Supreme Judicial Court of Massachusetts,
416 Mass. 114, 1993
- The defendants are practicing Christian Scientists and believe in healing by spiritual treatment. They failed to seek medical treatment during their son’s illness. And finally, their son died.
- Ds were charged with involuntary manslaughter.
- D argued that spiritual treatment provision in G.L. c. 273, 1 protected them from criminal liability for manslaughter.
- The trial court rejected the D’s claim.
- The case was then appealed.
- Parents have duty to seek medical attentions for a child’s illness. If they violate such duty due to their wantonness or recklessness, they shall be charged of involuntary manslaughter.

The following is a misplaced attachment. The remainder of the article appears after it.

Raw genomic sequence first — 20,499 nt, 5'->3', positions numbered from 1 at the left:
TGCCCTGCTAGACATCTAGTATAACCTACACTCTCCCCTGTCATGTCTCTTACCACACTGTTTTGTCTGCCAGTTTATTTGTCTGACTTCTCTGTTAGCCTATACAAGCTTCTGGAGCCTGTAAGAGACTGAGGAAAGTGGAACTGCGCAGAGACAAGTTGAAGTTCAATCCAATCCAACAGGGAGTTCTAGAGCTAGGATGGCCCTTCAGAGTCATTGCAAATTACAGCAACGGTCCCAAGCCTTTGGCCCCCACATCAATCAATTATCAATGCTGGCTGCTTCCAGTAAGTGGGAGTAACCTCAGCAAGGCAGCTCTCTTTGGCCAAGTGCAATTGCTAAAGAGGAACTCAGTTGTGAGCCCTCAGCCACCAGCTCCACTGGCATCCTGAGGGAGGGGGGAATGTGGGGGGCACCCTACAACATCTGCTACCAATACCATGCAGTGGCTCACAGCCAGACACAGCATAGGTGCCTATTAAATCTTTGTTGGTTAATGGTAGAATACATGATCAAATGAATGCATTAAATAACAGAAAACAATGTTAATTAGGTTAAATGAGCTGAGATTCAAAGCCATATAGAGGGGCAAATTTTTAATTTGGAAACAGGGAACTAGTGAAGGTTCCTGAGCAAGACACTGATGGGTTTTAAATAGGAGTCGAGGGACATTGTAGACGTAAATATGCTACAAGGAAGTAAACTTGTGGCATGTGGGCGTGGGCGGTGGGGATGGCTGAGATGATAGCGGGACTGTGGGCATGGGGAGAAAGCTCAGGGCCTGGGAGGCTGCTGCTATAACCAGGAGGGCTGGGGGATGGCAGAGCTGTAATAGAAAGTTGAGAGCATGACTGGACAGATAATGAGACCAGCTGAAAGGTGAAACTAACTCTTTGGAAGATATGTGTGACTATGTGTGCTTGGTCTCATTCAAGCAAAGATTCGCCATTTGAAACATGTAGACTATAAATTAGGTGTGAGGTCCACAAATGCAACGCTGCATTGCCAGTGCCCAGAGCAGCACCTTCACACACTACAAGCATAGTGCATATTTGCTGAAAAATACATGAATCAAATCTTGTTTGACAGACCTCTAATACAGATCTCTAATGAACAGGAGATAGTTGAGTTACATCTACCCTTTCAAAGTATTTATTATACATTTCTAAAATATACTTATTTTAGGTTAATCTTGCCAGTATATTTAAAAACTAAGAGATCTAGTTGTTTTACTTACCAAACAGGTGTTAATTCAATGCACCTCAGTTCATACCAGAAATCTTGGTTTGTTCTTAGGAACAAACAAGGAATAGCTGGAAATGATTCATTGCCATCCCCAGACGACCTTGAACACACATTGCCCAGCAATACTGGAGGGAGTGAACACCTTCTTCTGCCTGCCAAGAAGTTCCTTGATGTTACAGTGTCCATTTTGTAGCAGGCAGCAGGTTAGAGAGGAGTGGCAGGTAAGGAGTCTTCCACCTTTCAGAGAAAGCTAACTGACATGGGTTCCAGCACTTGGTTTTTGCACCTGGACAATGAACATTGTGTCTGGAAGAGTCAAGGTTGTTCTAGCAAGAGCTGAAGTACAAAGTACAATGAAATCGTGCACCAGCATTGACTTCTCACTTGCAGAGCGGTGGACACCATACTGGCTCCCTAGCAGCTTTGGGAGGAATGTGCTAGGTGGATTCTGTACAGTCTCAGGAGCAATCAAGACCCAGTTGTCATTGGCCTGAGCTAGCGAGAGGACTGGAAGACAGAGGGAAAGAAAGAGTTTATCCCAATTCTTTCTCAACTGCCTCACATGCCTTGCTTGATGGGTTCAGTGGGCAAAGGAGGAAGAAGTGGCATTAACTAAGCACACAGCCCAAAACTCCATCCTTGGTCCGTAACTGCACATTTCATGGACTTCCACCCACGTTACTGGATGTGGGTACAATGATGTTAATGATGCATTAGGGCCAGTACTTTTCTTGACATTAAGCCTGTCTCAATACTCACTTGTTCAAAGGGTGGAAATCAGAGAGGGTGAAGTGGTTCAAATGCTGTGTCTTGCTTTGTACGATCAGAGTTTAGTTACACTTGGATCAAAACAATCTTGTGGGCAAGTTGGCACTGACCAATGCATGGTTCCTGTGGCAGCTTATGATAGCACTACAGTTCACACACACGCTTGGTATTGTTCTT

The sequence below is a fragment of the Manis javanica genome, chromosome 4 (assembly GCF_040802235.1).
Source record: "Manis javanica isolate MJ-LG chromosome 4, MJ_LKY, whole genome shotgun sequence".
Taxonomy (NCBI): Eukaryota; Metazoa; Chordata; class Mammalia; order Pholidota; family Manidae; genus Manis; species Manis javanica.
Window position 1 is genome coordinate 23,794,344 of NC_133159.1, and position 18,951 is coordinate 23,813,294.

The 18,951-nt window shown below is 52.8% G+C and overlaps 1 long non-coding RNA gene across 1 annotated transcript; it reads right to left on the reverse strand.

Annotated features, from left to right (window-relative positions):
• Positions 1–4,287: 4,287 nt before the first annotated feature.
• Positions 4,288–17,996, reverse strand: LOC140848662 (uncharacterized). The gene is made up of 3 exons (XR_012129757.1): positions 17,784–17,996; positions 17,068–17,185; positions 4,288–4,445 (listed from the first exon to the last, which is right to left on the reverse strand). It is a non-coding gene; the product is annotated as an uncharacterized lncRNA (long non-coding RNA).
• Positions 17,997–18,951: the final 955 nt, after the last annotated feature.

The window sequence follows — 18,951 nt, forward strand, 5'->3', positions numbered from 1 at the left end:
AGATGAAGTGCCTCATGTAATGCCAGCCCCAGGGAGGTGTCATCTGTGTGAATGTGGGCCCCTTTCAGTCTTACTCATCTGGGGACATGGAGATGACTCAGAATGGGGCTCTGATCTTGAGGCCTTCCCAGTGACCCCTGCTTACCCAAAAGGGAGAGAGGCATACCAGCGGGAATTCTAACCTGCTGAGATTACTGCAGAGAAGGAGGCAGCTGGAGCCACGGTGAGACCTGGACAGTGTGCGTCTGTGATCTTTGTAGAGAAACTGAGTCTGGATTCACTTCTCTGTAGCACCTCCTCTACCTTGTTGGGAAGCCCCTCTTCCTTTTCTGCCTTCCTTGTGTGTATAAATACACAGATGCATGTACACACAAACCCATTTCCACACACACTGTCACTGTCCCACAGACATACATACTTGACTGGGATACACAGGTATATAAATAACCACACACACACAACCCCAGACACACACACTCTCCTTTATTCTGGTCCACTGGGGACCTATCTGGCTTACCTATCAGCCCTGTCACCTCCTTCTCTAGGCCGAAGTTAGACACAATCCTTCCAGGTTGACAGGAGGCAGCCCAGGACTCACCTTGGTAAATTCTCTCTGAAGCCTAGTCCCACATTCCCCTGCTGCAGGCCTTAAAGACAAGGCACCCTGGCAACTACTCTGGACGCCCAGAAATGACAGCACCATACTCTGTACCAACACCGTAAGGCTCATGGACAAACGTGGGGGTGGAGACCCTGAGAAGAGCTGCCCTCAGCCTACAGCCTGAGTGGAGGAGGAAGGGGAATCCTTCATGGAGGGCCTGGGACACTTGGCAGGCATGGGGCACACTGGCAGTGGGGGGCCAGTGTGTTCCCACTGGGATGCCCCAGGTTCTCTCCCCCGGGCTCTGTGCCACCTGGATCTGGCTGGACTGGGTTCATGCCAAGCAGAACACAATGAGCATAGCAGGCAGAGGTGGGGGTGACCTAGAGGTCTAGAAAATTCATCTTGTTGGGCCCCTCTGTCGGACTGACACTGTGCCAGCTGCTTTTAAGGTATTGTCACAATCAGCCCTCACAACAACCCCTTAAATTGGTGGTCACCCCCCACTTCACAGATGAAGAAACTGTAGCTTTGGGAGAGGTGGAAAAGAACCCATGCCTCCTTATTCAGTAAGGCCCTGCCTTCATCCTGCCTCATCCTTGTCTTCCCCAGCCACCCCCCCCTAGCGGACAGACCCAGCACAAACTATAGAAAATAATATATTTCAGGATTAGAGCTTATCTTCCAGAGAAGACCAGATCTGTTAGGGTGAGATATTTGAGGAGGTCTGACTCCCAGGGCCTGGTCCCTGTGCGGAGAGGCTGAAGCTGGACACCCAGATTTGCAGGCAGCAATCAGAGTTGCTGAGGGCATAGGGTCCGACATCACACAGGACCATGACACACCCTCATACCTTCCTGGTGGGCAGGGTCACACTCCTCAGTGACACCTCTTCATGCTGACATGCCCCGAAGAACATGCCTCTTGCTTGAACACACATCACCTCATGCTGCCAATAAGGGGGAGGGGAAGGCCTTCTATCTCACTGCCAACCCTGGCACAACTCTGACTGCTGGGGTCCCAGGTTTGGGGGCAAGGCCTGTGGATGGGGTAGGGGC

- The spiritual healing provision in G.L. c. 273 did not block a prosecution for manslaughter.
- Attorney General gave an opinion which may lead to a misunderstanding that parents who fail to provide medical services to children on the basis of religious beliefs are not subject to criminal prosecution in any circumstances. But no evidence shows that Ds were aware of such opinion. The Christian Science publication added the Attorney General’s opinion.
- The affirmative defense that D reasonably believed that they could rely on spiritual treatment without fear of criminal prosecution based on the Christian Science publication shall be presented to the jury as a matter of fact.